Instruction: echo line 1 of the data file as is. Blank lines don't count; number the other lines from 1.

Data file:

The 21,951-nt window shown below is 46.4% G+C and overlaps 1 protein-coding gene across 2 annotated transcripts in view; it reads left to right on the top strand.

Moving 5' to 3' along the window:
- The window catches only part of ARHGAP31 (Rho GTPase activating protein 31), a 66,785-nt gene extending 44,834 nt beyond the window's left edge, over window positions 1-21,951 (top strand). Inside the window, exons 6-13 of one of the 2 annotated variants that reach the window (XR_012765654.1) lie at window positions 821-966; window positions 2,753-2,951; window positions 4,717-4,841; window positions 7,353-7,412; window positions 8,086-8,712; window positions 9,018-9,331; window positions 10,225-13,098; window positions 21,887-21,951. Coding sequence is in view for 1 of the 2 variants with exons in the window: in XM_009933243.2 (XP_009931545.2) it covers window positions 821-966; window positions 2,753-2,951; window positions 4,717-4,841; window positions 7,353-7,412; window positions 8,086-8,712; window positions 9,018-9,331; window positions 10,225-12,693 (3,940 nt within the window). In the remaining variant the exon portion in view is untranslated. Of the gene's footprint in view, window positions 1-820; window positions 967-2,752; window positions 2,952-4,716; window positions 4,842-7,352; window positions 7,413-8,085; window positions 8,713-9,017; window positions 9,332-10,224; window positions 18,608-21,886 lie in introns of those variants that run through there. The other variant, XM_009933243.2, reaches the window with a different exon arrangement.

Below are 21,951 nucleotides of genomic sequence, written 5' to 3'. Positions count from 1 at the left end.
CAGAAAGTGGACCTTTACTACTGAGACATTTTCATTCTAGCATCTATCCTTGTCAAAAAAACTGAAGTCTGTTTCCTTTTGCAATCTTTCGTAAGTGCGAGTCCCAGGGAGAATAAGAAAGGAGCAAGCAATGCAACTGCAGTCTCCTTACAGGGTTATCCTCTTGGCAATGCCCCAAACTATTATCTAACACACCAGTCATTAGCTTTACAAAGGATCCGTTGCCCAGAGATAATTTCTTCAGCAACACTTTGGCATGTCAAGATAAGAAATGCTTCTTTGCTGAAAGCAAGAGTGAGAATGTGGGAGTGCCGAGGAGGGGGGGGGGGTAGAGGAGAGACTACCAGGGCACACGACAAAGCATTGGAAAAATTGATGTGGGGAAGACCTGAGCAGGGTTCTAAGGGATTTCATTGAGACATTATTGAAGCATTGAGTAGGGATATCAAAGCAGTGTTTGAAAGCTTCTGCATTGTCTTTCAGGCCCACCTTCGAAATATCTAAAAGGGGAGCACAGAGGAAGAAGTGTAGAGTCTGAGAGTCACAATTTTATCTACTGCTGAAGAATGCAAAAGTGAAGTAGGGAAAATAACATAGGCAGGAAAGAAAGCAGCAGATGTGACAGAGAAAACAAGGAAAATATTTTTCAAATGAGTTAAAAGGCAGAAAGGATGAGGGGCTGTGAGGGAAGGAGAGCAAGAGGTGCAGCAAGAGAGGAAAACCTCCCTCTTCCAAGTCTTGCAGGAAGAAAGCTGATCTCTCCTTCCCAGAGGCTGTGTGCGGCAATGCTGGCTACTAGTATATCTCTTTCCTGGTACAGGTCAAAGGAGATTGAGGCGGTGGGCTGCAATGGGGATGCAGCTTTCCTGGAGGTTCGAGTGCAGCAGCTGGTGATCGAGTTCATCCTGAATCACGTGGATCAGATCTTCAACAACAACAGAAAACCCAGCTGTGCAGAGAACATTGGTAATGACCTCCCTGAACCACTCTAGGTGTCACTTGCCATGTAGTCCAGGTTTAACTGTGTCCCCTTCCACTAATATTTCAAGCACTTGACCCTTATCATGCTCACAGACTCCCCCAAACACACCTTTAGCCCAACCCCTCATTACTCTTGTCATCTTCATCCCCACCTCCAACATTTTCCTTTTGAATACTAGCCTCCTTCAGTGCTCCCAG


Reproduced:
The 21,951-nt window shown below is 46.4% G+C and overlaps 1 protein-coding gene across 2 annotated transcripts in view; it reads left to right on the top strand.